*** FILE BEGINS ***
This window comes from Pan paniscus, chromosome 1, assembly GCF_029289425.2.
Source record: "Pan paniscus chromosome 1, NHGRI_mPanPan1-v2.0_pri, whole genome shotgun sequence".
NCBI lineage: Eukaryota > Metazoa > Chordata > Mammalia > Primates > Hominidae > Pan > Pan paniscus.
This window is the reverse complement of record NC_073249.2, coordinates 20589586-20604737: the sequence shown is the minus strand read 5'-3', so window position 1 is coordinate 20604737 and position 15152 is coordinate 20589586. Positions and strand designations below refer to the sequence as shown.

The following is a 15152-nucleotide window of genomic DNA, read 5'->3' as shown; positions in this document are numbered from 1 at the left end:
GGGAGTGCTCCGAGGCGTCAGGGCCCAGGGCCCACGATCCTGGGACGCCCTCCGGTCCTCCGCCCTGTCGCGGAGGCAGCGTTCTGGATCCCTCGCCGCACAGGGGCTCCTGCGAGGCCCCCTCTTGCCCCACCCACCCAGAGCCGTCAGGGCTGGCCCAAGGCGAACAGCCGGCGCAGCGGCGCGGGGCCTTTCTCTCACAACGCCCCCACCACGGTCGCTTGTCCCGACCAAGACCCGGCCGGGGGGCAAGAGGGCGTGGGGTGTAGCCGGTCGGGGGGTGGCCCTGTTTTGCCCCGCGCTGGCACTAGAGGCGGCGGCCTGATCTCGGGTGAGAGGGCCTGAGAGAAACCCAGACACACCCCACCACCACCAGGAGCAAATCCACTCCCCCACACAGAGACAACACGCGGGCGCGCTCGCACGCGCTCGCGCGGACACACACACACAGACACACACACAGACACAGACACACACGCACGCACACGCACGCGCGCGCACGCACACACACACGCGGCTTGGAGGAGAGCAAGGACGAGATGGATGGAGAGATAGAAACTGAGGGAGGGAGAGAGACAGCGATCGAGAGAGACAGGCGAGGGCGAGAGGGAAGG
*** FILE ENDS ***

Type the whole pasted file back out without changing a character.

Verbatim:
This window comes from Pan paniscus, chromosome 1, assembly GCF_029289425.2.
Source record: "Pan paniscus chromosome 1, NHGRI_mPanPan1-v2.0_pri, whole genome shotgun sequence".
NCBI lineage: Eukaryota > Metazoa > Chordata > Mammalia > Primates > Hominidae > Pan > Pan paniscus.
This window is the reverse complement of record NC_073249.2, coordinates 20589586-20604737: the sequence shown is the minus strand read 5'-3', so window position 1 is coordinate 20604737 and position 15152 is coordinate 20589586. Positions and strand designations below refer to the sequence as shown.

The following is a 15152-nucleotide window of genomic DNA, read 5'->3' as shown; positions in this document are numbered from 1 at the left end:
GGGAGTGCTCCGAGGCGTCAGGGCCCAGGGCCCACGATCCTGGGACGCCCTCCGGTCCTCCGCCCTGTCGCGGAGGCAGCGTTCTGGATCCCTCGCCGCACAGGGGCTCCTGCGAGGCCCCCTCTTGCCCCACCCACCCAGAGCCGTCAGGGCTGGCCCAAGGCGAACAGCCGGCGCAGCGGCGCGGGGCCTTTCTCTCACAACGCCCCCACCACGGTCGCTTGTCCCGACCAAGACCCGGCCGGGGGGCAAGAGGGCGTGGGGTGTAGCCGGTCGGGGGGTGGCCCTGTTTTGCCCCGCGCTGGCACTAGAGGCGGCGGCCTGATCTCGGGTGAGAGGGCCTGAGAGAAACCCAGACACACCCCACCACCACCAGGAGCAAATCCACTCCCCCACACAGAGACAACACGCGGGCGCGCTCGCACGCGCTCGCGCGGACACACACACACAGACACACACACAGACACAGACACACACGCACGCACACGCACGCGCGCGCACGCACACACACACGCGGCTTGGAGGAGAGCAAGGACGAGATGGATGGAGAGATAGAAACTGAGGGAGGGAGAGAGACAGCGATCGAGAGAGACAGGCGAGGGCGAGAGGGAAGG